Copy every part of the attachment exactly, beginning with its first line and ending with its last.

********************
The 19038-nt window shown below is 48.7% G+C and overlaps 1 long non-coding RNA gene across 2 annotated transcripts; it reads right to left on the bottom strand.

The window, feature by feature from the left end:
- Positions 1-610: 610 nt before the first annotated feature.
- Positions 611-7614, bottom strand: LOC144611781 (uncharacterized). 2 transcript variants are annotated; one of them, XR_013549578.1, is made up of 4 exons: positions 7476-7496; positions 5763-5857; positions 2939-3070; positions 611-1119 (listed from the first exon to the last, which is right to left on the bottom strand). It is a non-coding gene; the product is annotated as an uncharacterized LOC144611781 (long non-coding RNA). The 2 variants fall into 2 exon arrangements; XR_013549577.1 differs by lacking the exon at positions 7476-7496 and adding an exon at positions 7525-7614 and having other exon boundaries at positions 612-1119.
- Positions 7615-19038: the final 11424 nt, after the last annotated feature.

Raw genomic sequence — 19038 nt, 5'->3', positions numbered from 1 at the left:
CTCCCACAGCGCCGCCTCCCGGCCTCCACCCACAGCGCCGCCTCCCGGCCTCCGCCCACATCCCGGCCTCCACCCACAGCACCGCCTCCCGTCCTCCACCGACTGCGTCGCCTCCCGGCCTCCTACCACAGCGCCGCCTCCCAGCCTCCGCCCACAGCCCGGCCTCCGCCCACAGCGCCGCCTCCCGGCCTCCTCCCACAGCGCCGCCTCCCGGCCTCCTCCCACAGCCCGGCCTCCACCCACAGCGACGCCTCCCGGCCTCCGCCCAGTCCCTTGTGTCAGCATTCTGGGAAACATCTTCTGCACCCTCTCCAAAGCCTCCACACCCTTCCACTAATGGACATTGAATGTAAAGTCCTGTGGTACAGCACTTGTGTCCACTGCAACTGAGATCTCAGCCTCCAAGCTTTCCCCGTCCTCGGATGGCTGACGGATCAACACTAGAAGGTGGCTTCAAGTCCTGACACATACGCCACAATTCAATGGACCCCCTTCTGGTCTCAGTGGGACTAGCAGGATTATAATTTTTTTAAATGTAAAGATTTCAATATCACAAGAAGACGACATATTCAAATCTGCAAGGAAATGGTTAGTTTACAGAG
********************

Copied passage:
The 19038-nt window shown below is 48.7% G+C and overlaps 1 long non-coding RNA gene across 2 annotated transcripts; it reads right to left on the bottom strand.

The window, feature by feature from the left end:
- Positions 1-610: 610 nt before the first annotated feature.
- Positions 611-7614, bottom strand: LOC144611781 (uncharacterized). 2 transcript variants are annotated; one of them, XR_013549578.1, is made up of 4 exons: positions 7476-7496; positions 5763-5857; positions 2939-3070; positions 611-1119 (listed from the first exon to the last, which is right to left on the bottom strand). It is a non-coding gene; the product is annotated as an uncharacterized LOC144611781 (long non-coding RNA). The 2 variants fall into 2 exon arrangements; XR_013549577.1 differs by lacking the exon at positions 7476-7496 and adding an exon at positions 7525-7614 and having other exon boundaries at positions 612-1119.
- Positions 7615-19038: the final 11424 nt, after the last annotated feature.

Raw genomic sequence — 19038 nt, 5'->3', positions numbered from 1 at the left:
CTCCCACAGCGCCGCCTCCCGGCCTCCACCCACAGCGCCGCCTCCCGGCCTCCGCCCACATCCCGGCCTCCACCCACAGCACCGCCTCCCGTCCTCCACCGACTGCGTCGCCTCCCGGCCTCCTACCACAGCGCCGCCTCCCAGCCTCCGCCCACAGCCCGGCCTCCGCCCACAGCGCCGCCTCCCGGCCTCCTCCCACAGCGCCGCCTCCCGGCCTCCTCCCACAGCCCGGCCTCCACCCACAGCGACGCCTCCCGGCCTCCGCCCAGTCCCTTGTGTCAGCATTCTGGGAAACATCTTCTGCACCCTCTCCAAAGCCTCCACACCCTTCCACTAATGGACATTGAATGTAAAGTCCTGTGGTACAGCACTTGTGTCCACTGCAACTGAGATCTCAGCCTCCAAGCTTTCCCCGTCCTCGGATGGCTGACGGATCAACACTAGAAGGTGGCTTCAAGTCCTGACACATACGCCACAATTCAATGGACCCCCTTCTGGTCTCAGTGGGACTAGCAGGATTATAATTTTTTTAAATGTAAAGATTTCAATATCACAAGAAGACGACATATTCAAATCTGCAAGGAAATGGTTAGTTTACAGAG